Our Opinion: Censorship is an unacceptable condition

Our Opinion: Censorship is an unacceptable condition

The Wood Word, Editorial Staff

We’ve been getting the hint for quite some time now. Joe Garvey doesn’t want to talk to us.

But last week, he made it abundantly clear.

Over the course of the last several weeks, The Wood Word has been trying to contact Vice President for Business Affairs and Treasurer, Joseph X. Garvey, in an attempt to verify information printed on the flyers that were distributed by the anonymous group “Faculty for a Better Marywood” at and around the time of the Centennial Celebration.

The information in question has to do with the financial state of the university. Garvey was out of the office the week of Sept. 6. He returned to work the week of Sept. 14, but told our editors he was “not taking interviews at this time.”

The Wood Word, in its attempts at continuing coverage of campus news, then tried to reach Patrick Castellani, controller and assistant treasurer, for an interview.

Castellani referred The Wood Word back to Garvey.

This time, Garvey made it clear. He really doesn’t want to talk to us.

“All requests regarding the finances of the University are to be specific and in writing, responses will be in writing with full understanding that they are to be printed in entirety, no editing, and before publication they will be reviewed by the University Administration.”

That’s the text of his email to one of our editors, printed here in its entirety.

 What Garvey is calling for is prior review–a form of censorship–which, according to the Journalism Education Association, “occurs when anyone not on the publication/media staff requires that he or she be allowed to read, view or approve student material before distribution, airing or publication.”

At first, we thought maybe he just didn’t realize what he was requesting. So, an editor responded, informing him that his terms constitute prior review and asking if, understanding that he’s censoring the student press, he wished to maintain those terms.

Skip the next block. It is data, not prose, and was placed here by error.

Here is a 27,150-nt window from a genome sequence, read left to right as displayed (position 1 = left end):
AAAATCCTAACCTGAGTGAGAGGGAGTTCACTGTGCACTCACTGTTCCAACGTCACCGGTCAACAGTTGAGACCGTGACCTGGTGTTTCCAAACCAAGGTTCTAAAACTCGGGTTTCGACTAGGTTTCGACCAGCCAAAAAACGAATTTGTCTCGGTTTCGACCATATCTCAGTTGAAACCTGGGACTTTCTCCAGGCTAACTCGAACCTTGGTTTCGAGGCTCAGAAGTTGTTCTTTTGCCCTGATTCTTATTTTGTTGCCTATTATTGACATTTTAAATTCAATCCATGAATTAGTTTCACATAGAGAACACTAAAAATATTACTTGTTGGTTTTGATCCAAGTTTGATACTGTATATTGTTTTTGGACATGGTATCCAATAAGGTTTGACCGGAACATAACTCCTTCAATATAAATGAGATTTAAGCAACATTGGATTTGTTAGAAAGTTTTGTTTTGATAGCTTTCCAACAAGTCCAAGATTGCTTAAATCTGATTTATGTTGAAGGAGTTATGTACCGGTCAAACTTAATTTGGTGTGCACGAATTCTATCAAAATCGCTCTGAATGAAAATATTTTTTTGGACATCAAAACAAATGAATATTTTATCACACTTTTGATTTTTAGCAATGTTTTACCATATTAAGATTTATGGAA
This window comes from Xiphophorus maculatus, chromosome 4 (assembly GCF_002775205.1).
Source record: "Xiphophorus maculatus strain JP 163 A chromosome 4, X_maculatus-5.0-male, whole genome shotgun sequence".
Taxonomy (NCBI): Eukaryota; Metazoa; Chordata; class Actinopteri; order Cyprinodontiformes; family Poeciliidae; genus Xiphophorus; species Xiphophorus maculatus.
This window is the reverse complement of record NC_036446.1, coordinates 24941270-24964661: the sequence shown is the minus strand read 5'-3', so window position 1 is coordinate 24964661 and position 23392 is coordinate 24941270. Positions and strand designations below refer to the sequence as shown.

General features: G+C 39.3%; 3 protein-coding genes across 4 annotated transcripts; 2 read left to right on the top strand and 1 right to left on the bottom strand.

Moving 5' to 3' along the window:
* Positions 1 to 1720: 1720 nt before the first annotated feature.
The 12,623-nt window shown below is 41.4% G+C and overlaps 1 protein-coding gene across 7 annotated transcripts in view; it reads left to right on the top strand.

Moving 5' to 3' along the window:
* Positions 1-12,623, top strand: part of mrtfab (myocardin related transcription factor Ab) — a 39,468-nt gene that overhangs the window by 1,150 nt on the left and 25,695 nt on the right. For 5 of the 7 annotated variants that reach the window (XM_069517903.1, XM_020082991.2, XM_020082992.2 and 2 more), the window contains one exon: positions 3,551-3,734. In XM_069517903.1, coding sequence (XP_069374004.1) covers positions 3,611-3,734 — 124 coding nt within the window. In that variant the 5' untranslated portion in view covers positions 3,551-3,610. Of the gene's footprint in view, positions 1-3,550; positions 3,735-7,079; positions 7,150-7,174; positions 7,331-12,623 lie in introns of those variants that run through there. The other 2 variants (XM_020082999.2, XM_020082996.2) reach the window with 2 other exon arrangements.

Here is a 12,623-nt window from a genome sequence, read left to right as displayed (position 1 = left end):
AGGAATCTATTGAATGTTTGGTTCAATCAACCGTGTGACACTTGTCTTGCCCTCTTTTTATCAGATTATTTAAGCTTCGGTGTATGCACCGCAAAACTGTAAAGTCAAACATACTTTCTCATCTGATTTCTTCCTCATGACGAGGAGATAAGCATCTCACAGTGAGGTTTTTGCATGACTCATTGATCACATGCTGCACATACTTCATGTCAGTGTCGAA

“Those are my terms for all interviews and inquiries,” he responded.

The Wood Word does not agree to Garvey’s terms.

It is well-known that the United States Constitution guarantees freedom of the press, meaning that no branch of the government, be it local, state, or federal, can take steps to actively censor the press.

But, since Marywood University is a private institution, this constitutional freedom does not extend to us.

Despite the fact that The Wood Word does not operate with the same guarantees of freedom as larger news outlets, administrators of any university campus–a place where community dialogue should be vibrant and encouraged–should do as much as possible to embrace a free press.

Garvey’s new terms are not only alarming for members of the student press, but for the Marywood community as a whole.

 He doesn’t just want to keep us in the dark. He wants to keep our readers–the Marywood community–in the dark, too. 

 Dr. Andrea Frantz, national board president of The Society for Collegiate Journalists, said that this kind of censorship, “while it may be legal, it is not ethical.” Frantz added that universities make a commitment to provide their journalism students with proper and ethical education and “any effort at censorship undermines that commitment.”

The executive director for the Student Press Law Center in Washington D.C., Frank LoMonte, said “that’s such a ridiculously non-standard way” for a university to do business, and that The Wood Word was presented with “unacceptable terms.” LoMonte said that Garvey was asking the paper “to practice journalism that would violate [fundamental rules of journalism].”

When asked for comment on Garvey’s conditions, Sr. Anne Munley, IHM, Ph.D., president of Marywood, said that she would be willing to take our questions about the university’s finances when she meets with our editorial board for an interview next Friday. We are looking forward to our opportunity to talk with her later this week.

Nonetheless, Garvey’s stance is seriously troubling. His conditions are impeding the education of every journalism student who enrolls at Marywood. And he’s saying loudly and clearly to the rest of the Marywood community that he has no desire to lead in a transparent way.

Garvey’s terms would not be tolerated by any professional journalism outlet.

They should not be tolerated at Marywood University.

Asking us to adhere to them deprives our staff of real world experience and renders us unable, despite the university’s mission statement, “to live responsibly in an interdependent world.”